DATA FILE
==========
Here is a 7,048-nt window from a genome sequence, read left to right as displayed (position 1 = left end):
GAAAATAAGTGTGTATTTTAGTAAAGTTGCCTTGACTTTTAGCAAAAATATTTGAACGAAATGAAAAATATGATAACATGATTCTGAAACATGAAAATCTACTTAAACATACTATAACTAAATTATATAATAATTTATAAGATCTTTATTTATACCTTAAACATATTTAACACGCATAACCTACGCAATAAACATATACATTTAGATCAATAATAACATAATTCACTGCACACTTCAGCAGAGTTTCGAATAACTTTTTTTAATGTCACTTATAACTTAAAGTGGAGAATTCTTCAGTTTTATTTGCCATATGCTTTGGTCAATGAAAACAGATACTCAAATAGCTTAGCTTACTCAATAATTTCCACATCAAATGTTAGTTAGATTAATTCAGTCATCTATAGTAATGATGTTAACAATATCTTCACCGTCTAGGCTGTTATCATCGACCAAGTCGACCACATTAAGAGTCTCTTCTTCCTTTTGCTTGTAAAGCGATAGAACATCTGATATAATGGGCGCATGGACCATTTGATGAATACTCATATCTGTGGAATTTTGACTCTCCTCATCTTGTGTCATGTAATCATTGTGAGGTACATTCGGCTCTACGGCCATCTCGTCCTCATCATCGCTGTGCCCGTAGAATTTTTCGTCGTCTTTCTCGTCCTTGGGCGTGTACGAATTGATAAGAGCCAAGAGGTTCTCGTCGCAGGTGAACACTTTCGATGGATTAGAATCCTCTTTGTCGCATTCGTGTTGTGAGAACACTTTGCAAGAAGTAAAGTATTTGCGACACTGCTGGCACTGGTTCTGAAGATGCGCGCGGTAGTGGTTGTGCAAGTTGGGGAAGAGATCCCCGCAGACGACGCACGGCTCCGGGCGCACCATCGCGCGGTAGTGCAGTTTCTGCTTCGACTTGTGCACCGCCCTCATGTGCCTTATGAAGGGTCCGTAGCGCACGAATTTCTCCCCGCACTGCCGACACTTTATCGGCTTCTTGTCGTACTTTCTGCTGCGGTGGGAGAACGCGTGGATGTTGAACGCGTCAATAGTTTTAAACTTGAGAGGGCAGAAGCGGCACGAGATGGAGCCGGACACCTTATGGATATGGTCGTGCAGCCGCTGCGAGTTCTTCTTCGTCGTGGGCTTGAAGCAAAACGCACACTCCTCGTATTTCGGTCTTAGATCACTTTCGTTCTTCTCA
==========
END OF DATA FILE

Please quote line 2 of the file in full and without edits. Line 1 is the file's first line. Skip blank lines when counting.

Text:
GAAAATAAGTGTGTATTTTAGTAAAGTTGCCTTGACTTTTAGCAAAAATATTTGAACGAAATGAAAAATATGATAACATGATTCTGAAACATGAAAATCTACTTAAACATACTATAACTAAATTATATAATAATTTATAAGATCTTTATTTATACCTTAAACATATTTAACACGCATAACCTACGCAATAAACATATACATTTAGATCAATAATAACATAATTCACTGCACACTTCAGCAGAGTTTCGAATAACTTTTTTTAATGTCACTTATAACTTAAAGTGGAGAATTCTTCAGTTTTATTTGCCATATGCTTTGGTCAATGAAAACAGATACTCAAATAGCTTAGCTTACTCAATAATTTCCACATCAAATGTTAGTTAGATTAATTCAGTCATCTATAGTAATGATGTTAACAATATCTTCACCGTCTAGGCTGTTATCATCGACCAAGTCGACCACATTAAGAGTCTCTTCTTCCTTTTGCTTGTAAAGCGATAGAACATCTGATATAATGGGCGCATGGACCATTTGATGAATACTCATATCTGTGGAATTTTGACTCTCCTCATCTTGTGTCATGTAATCATTGTGAGGTACATTCGGCTCTACGGCCATCTCGTCCTCATCATCGCTGTGCCCGTAGAATTTTTCGTCGTCTTTCTCGTCCTTGGGCGTGTACGAATTGATAAGAGCCAAGAGGTTCTCGTCGCAGGTGAACACTTTCGATGGATTAGAATCCTCTTTGTCGCATTCGTGTTGTGAGAACACTTTGCAAGAAGTAAAGTATTTGCGACACTGCTGGCACTGGTTCTGAAGATGCGCGCGGTAGTGGTTGTGCAAGTTGGGGAAGAGATCCCCGCAGACGACGCACGGCTCCGGGCGCACCATCGCGCGGTAGTGCAGTTTCTGCTTCGACTTGTGCACCGCCCTCATGTGCCTTATGAAGGGTCCGTAGCGCACGAATTTCTCCCCGCACTGCCGACACTTTATCGGCTTCTTGTCGTACTTTCTGCTGCGGTGGGAGAACGCGTGGATGTTGAACGCGTCAATAGTTTTAAACTTGAGAGGGCAGAAGCGGCACGAGATGGAGCCGGACACCTTATGGATATGGTCGTGCAGCCGCTGCGAGTTCTTCTTCGTCGTGGGCTTGAAGCAAAACGCACACTCCTCGTATTTCGGTCTTAGATCACTTTCGTTCTTCTCA